Officers say this continuity, including in the government’s agenda, helps. Talking about Shah, an officer in the Home Ministry says, “You may disagree with him, but you can’t deny he has great clarity of thought. That’s good for bureaucracy. There is a clear message about what the government wants.”
Another bureaucrat, who made a detailed presentation to the minister during the first few days, says, “He is sharp and focused. Many a time he doesn’t need briefings either, he knows the subject… The things he knows, he will fast forward. We thought it would take us three hours for our presentation, it was over in one hour.”
Even during the visit to J&K, Shah made no concessions for his transition from a party functionary to the government. During his two-day trip beginning June 26, while he held meetings with security forces, the state administration and newly elected panchayat members, no invitation was extended to either Mehbooba Mufti’s Peoples Democratic Party or Omar Abdullah’s National Conference, unlike during his predecessor Rajnath Singh’s visit. Sources say political outreach to separatists was never on the cards even though, in the run-up to Shah’s visit, Hurriyat leader Mirwaiz Umar Farooq had extended an olive branch of talks and the Governor had welcomed it. Shah did not meet any civil society groups either, nor did he take along Kashmir interlocutor Dineshwar Sharma. In fact, he chose to not even meet Sharma before his visit.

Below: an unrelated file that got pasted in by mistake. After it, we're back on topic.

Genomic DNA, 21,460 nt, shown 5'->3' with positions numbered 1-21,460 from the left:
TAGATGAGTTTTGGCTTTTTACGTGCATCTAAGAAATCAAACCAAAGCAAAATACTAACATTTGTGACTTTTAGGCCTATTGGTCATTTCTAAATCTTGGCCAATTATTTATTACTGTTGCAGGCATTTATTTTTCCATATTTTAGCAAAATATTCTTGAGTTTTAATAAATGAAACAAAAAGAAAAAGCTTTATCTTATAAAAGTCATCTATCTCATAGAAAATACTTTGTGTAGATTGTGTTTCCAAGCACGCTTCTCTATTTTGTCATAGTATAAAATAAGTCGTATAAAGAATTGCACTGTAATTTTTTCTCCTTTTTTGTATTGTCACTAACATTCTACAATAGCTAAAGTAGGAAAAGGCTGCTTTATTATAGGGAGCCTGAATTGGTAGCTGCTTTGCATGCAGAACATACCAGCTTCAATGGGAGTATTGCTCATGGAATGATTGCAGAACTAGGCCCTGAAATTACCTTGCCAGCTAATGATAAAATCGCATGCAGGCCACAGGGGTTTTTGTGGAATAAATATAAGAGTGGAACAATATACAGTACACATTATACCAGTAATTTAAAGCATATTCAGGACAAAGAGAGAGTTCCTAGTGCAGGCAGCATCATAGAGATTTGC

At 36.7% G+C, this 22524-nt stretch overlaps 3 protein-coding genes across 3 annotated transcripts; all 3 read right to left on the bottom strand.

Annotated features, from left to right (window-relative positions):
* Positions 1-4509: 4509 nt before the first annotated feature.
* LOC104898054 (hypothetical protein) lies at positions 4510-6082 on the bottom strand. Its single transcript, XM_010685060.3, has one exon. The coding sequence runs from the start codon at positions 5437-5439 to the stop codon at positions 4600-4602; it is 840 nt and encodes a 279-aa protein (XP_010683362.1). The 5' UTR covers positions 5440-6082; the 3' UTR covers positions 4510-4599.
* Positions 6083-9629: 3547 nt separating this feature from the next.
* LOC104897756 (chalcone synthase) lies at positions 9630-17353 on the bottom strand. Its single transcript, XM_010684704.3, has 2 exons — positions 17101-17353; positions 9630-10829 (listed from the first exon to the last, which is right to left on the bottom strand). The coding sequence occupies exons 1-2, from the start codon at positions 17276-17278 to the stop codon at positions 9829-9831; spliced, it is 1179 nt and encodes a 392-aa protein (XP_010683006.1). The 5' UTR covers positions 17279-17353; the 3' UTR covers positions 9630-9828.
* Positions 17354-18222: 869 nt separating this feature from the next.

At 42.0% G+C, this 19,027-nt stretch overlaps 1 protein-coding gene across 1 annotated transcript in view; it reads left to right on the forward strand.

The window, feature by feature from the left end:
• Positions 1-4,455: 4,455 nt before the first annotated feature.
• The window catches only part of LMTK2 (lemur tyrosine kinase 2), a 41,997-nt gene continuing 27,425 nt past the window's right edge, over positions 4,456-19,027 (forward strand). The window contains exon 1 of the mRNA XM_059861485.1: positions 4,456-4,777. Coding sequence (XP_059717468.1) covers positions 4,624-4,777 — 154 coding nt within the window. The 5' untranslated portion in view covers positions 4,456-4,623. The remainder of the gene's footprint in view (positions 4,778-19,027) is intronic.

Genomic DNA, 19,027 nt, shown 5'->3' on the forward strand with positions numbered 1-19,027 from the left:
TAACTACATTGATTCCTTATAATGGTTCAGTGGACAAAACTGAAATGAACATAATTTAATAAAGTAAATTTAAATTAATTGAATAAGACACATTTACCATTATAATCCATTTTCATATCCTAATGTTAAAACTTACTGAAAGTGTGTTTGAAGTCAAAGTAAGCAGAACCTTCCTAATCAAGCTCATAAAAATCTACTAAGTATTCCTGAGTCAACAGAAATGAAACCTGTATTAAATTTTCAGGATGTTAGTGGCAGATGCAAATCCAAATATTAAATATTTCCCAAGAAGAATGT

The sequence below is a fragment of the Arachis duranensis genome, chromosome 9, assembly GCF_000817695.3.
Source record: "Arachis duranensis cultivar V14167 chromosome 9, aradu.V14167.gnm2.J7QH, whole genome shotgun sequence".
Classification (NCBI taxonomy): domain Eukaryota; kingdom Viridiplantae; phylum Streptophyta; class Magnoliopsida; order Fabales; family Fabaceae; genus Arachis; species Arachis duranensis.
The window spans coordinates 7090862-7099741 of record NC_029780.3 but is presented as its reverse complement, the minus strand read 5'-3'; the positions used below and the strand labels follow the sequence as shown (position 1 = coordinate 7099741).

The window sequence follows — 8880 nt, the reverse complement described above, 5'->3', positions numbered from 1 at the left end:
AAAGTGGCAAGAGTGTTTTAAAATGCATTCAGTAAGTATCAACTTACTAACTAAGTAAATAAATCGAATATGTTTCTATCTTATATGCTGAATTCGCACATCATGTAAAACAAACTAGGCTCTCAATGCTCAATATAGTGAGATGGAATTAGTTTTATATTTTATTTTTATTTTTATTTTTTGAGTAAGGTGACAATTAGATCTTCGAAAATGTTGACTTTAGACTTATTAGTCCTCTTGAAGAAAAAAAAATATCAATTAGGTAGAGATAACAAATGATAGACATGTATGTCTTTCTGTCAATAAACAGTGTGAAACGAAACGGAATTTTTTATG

According to sources, Shah told security forces in J&K to crack down on terrorists and devise ways to wean local youth away from guns, as well as instructed the administration and panchayat members to help the 354 Central government schemes reach the grassroots.
An official who accompanied Shah during his visit says the messaging was deliberate. “There is so much focus on security that no one looks at the other big problems in Kashmir, lack of governance and corruption. Violence in Kashmir is actually limited to three districts, but governance is totally absent. Cartels associated with politicians bag projects, which keep hanging for years. Even tenders are not issued. The Centre is of the view that successive state governments have fallen miserably short of governance expectations. In the next one-and-a-half years, we will try to fix this.”